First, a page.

Photo: Bill Hardy, brand ambassador for Thomas Hardy & Sons
On its website, the Australian wine producer Thomas Hardy
& Sons says that it is rated as “Most Powerful Australian Wine Brand”
That speaks volumes for the ability of the Hardy’s brand to
rise about the various crises the winery has come through since the founder,
Thomas Hardy, planted grapes in 1854. That includes an entanglement with the
conglomerate madness that swept through the Australian wine industry a decade
Bruce Tyrrell, the proprietor of Tyrrell’s Wines, another leading Australian
producer, gives some of the credit to Bill Hardy, a veteran with 42 years in
the business. He is now the brand ambassador for Hardy’s.
Both were among the Australian producers at this year’s
Vancouver International Wine Festival. Bruce told me that Bill Hardy, besides
being one of the nicest individuals in the Australian industry, logs countless
miles each year, selling the Hardy’s brand to the wine trade and to consumers.
Bill is the fifth generation Hardy behind the family brand.
And there is a sixth generation emerging.
The original Thomas Hardy was 20 when he emigrated from Britain in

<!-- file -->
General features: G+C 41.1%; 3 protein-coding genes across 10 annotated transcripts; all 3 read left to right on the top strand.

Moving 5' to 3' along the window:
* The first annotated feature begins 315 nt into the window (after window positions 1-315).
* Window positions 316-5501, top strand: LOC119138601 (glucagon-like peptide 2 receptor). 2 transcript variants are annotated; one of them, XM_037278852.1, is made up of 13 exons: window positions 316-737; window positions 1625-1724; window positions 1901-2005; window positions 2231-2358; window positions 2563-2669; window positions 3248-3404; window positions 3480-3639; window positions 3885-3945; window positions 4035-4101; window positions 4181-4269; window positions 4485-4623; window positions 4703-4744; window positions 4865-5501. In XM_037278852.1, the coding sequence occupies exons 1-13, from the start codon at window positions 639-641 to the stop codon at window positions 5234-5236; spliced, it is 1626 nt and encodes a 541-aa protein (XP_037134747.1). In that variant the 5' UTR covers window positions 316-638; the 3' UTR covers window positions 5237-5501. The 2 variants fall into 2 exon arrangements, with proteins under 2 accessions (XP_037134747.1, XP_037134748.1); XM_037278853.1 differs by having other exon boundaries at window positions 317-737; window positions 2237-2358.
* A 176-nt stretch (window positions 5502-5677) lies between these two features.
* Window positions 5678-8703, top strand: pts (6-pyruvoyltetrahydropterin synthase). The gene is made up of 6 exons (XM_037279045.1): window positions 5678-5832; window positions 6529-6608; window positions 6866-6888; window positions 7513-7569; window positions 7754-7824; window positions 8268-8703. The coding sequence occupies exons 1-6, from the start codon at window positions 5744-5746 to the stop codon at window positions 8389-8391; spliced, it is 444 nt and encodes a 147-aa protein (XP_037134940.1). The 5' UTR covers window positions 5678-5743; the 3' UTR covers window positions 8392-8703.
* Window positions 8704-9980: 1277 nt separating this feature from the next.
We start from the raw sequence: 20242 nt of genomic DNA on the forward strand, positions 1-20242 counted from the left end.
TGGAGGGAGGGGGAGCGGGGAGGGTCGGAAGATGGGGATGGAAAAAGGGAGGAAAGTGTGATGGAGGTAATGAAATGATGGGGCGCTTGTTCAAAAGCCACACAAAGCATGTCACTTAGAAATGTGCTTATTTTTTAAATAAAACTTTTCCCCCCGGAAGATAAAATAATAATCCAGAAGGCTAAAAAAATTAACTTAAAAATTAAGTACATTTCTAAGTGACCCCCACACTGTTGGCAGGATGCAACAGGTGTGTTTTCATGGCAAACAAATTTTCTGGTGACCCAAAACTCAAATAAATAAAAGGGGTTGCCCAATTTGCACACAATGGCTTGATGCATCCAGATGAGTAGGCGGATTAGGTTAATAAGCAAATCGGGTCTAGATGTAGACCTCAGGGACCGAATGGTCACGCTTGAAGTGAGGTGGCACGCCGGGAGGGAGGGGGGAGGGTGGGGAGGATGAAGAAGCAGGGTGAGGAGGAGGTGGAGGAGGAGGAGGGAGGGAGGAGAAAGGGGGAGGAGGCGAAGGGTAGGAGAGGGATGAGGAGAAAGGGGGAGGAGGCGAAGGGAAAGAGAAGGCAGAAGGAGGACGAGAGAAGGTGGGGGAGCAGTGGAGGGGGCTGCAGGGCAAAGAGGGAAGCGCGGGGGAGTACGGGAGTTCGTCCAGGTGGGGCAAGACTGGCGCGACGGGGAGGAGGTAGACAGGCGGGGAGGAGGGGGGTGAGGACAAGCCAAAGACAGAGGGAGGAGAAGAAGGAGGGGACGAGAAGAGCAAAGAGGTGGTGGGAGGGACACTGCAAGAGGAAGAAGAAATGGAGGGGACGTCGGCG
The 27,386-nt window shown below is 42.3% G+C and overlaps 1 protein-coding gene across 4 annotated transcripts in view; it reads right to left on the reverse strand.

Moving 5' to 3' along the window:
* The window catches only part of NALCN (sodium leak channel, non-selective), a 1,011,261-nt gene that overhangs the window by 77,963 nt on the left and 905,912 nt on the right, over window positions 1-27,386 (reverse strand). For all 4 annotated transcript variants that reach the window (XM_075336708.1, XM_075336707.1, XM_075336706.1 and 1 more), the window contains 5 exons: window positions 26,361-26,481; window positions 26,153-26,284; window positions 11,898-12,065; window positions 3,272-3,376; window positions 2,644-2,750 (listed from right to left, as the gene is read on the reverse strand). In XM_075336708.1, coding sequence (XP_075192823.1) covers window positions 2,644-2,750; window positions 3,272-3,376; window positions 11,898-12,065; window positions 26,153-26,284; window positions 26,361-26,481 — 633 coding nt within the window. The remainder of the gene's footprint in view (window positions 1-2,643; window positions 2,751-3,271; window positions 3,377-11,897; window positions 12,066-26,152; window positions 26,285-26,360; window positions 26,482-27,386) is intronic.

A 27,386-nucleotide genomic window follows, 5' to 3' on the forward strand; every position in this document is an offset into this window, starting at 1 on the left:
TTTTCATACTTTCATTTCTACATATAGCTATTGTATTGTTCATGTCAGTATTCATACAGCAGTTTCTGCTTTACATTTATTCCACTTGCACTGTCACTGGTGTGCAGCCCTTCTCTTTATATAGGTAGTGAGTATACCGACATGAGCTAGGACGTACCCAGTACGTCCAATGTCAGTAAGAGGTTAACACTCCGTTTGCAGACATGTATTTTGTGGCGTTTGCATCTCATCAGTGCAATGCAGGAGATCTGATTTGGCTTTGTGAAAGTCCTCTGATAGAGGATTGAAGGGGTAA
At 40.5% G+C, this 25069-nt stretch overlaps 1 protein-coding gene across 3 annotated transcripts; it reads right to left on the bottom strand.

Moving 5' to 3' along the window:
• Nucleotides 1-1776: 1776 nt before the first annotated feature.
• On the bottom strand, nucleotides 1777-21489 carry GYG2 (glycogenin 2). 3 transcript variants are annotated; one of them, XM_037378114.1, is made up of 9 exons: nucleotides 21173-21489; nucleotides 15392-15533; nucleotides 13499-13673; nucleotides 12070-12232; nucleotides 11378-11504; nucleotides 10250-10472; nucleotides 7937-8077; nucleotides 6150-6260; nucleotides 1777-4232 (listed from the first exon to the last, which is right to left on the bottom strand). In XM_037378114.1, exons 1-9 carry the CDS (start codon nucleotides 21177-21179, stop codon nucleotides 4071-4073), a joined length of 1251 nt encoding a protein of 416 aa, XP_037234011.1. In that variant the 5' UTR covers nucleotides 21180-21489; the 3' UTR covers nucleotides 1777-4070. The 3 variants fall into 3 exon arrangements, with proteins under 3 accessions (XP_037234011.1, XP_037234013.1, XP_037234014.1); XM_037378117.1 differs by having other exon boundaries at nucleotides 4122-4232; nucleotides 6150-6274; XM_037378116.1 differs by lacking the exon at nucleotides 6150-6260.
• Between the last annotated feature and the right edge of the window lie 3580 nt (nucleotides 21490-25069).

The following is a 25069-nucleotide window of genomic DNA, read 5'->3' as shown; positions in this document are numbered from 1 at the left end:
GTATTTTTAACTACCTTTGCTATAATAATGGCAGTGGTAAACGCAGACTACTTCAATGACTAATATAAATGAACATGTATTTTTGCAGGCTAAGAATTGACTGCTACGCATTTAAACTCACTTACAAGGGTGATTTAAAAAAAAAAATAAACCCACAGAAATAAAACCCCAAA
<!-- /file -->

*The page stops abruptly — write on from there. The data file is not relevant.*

1850. He tried to make his fortune as a gold miner and, when that did not work
out, he became a butcher. He was so successful that, a few years later, he
bought 46 acres for his first vineyard. He has sometimes been called the father
of winegrowing in South Australia.
“He made his first wine in 1857 and exported two hogsheads
in 1859, one of
the first exports of wine from South
,” according to the Hardy’s entry on
Wikipedia. “By 1863 his vineyards covered 35 acres (14 ha) of Grenache, Mataro
Zante grapes. He also purchased grapes from other vignerons in the Adelaide
area. By 1879 his
vintage had reached 27,000 gallons (100,000 litres).”
(Zante is a seedless grapes often transformed into
Hardy continued making wine until 1890, turning the job over
to a nephew so that he could concentrate on the business of what had become one
leading wineries. The company was sound enough to survive the destruction of
its original winery by fire in 1904.
His son, Robert, took over running the company in 1910, two
years before Thomas Hardy died at the age of 82.
A nephew, Thomas Mayfield Hardy, took over the wine company in
1928, only to become part of one of the greatest tragedies in the Australian
wine history. He died in an aircraft crash in 1938 that also took the lives of
two other leading Australian winery owners - Hugo Gramp of Orlando
Sydney Hill Smith of Yalumba
His widow, Eileen Hardy, became legendary as the matriarch
of the family, raising three Hardy sons. The winery honours her by labelling some
of its best wines with the Eileen Hardy label.
One of those sons was Sir James Hardy, who took over in 1980
when an older brother, Thomas Walter Hardy, died of cancer. While he served as
chair of the company, he was perhaps better known as a great yachtsman and an America’s Cup
The winery’s expanded in both domestic and overseas market
from the 1970s through the 1990s.
That success attracted the attention of Constellation
Brands, the American company that now is the world’s largest wine company. In
2001, Constellation took over Hardy’s for A$1.85 billion.